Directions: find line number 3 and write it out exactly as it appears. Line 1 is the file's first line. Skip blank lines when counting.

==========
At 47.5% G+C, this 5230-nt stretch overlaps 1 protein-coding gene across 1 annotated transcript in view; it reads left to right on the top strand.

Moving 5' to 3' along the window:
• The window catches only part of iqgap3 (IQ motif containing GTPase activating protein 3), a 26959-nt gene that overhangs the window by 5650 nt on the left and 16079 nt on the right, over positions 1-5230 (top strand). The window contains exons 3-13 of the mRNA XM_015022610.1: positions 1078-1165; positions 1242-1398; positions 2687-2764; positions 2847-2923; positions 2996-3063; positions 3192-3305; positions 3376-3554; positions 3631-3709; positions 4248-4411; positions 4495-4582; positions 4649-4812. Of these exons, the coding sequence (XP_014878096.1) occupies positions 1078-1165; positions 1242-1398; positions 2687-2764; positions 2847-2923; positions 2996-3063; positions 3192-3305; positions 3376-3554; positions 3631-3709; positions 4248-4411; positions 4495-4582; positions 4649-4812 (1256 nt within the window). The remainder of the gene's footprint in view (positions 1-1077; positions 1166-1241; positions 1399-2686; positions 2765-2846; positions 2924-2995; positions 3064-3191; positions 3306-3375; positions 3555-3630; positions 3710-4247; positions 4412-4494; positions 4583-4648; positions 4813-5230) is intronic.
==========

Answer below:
• The window catches only part of iqgap3 (IQ motif containing GTPase activating protein 3), a 26959-nt gene that overhangs the window by 5650 nt on the left and 16079 nt on the right, over positions 1-5230 (top strand). The window contains exons 3-13 of the mRNA XM_015022610.1: positions 1078-1165; positions 1242-1398; positions 2687-2764; positions 2847-2923; positions 2996-3063; positions 3192-3305; positions 3376-3554; positions 3631-3709; positions 4248-4411; positions 4495-4582; positions 4649-4812. Of these exons, the coding sequence (XP_014878096.1) occupies positions 1078-1165; positions 1242-1398; positions 2687-2764; positions 2847-2923; positions 2996-3063; positions 3192-3305; positions 3376-3554; positions 3631-3709; positions 4248-4411; positions 4495-4582; positions 4649-4812 (1256 nt within the window). The remainder of the gene's footprint in view (positions 1-1077; positions 1166-1241; positions 1399-2686; positions 2765-2846; positions 2924-2995; positions 3064-3191; positions 3306-3375; positions 3555-3630; positions 3710-4247; positions 4412-4494; positions 4583-4648; positions 4813-5230) is intronic.